Wednesday, May 7, 2008

Liquid Gold!

I'm not one for ranting usually ... but something bugs the crap out of me. We all complain about the cost of gas these days. I don't like it any more than the next super cool blogger guy. However, its not the only expensive liquid that pisses me off. What's the deal with printer ink for cripes sake?? Seriously ... why is it that an effing ink cartridge costs as much or more than the printer that I'm sticking it in ... the ink cartridge that is?

So I go into my local Office Depository store to buy a replacement cartridge and ... true story ... I go to the register to make my purchase and there is this lady there bitching about how all the ink cartridges that are on the shelf were expired. EXPIRED!!?? The poor guy that was dealing with her was taking it like a champ. I felt sorry for him. For some reason this lady was looking at the manufacture/warranty date on the box and kept telling the guy that it was an expiration date. I'm no genius, but I DO know that today's date is going to be greater than the date the package was manufactured. She went as far as to tell him that she just bought a cartridge from the store the day before and when she put it into her printer, her computer scrolled a message at the bottom of the screen telling her that the cartridge was expired. REALLY!!?? A scrolling message?? WOW! Grandma missed her meds that day. Try as the guy may, he could not convince her that there is no expiration for ink unless the package is opened and the cartridge used ... since technically the ink is sealed until the moment that you put it into the printer ... so it could perhaps dry out over time. The guy was nice enough to switch the ink cartridge for her and told her to come back if that scrolling message told her to.

3 comments:

aaron d said...

Actually, inkjet carts DO have expiration dates. These are used, generally, to ensure consistent output with calibrated workflows. A sealed cartridge wont likely dry out (completely), but ink (especially dye-based) colors can shift and give undesirable output, among other things.
This may not be a big deal to some, as it will most likely print fine, but there is an expiry nonetheless.
What's better, SOME carts and HP drivers DO notify of expiry, and some don't allow bypassing to use the expired cart.

http://www.hp.com/pageyield/articles/us/en/InkExpiration.html

And despite wording on that website that seems to indicate otherwise, SOME HP ink carts DO have the expiration printed on the side of their packaging (not the cart itself).

I have had this experience with my 9x/10x carts for my 9800.

Next time, educate before assuming.

Head Honcho said...

What I wrote wasn't meant to be "educational" nor was I making assumptions. I was merely writing about something funny that was taking place. You shouldn't smear the line between education and humor.

I understand what you are talking about. I do know a great deal about printers actually. Consumer grade printers (the type that most people have at their house) do not base expiry on a date of manufacture. Some printer manufactures make printers that are designed for proofing or high quality printing (for print shops and other graphic artistry work), which are concerned about the age of the ink since it could affect the quality of the printed image. I totally agree with you there. Mostly, the smart chips in consumer grade cartridges control expiry based on the amount of ink that has been sprayed by the print heads. When that predefined amount is up, the printer stops printing and says it is out of ink (whether there is ink in the cartridge or not). That is why there have been a lot of complaints regarding the fact that printers say they are out of ink, but there is still a decent amount of ink still left in the cartridge. Others base the expiry based on when the cartridge is actually inserted into the printer and what duration the cartridge has been in the printer. That issue can easily be fixed by finding the battery that controls the onboard clock of the printer and removing it. It will not hinder the printer function, but it will allow you to print and not waste that full cartridge that you may still have. Most manufactures believe that printing with an empty cartridge damages the print heads ... that is why they claim that the cartridge is out of ink before it actually is ... to prevent print head damage. I'm a firm believer in buying a product and using it for what it is intended to do. If you buy a high end graphics printer, then you really should be concerned about the quality of the ink and the age. If you have some crappy $20 printer that came with your gateway 6 years ago ... who cares. Let those people print their recipes from ladies home journal in peace and not worry about expiring the cartridge.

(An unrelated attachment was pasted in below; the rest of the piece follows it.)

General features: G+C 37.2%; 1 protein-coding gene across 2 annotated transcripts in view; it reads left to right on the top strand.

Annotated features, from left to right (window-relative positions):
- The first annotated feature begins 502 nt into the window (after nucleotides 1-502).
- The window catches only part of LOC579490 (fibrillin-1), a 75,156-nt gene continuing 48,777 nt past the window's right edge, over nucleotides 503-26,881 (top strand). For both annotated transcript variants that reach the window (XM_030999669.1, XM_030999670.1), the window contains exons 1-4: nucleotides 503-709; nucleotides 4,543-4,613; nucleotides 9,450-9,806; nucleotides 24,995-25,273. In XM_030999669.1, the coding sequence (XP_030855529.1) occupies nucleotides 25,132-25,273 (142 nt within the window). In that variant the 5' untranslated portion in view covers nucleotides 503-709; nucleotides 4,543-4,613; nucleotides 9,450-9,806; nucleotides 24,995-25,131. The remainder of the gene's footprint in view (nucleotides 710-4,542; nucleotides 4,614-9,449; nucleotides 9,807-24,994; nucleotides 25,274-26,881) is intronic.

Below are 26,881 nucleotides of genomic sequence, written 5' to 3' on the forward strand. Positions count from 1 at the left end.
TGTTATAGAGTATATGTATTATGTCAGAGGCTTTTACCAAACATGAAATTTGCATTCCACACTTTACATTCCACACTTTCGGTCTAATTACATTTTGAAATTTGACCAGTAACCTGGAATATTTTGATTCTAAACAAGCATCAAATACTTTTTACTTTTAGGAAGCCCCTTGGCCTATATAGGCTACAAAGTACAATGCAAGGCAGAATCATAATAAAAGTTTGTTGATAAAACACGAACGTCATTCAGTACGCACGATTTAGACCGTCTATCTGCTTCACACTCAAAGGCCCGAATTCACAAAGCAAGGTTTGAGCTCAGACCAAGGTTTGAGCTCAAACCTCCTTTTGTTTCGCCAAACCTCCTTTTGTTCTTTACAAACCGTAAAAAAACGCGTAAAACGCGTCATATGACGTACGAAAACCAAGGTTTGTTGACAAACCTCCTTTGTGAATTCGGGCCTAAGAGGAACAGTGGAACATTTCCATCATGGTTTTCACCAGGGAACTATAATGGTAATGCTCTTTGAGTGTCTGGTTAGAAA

Needless to say ... the lady claimed to have counted 66 cartridges that were "expired" on the shelf. That was basically every cartridge for that particular brand ... no matter what model printer. Since these stores follow a FIFO model, it would have been a huge snafu for the store to completely stock nothing but expired printer cartridges. Rather improbable I would say. I did see the box and look at the date as it was on the checkout as I was making my purchase. Definitely was not an expiry date. Her heart attack inducing rant was pretty funny though!

aaron d said...
Next time, educate before assuming.

Naomi Hinshaw-Hersh said...

Oh! This is GREAT!! I LOVE it!! Very clever!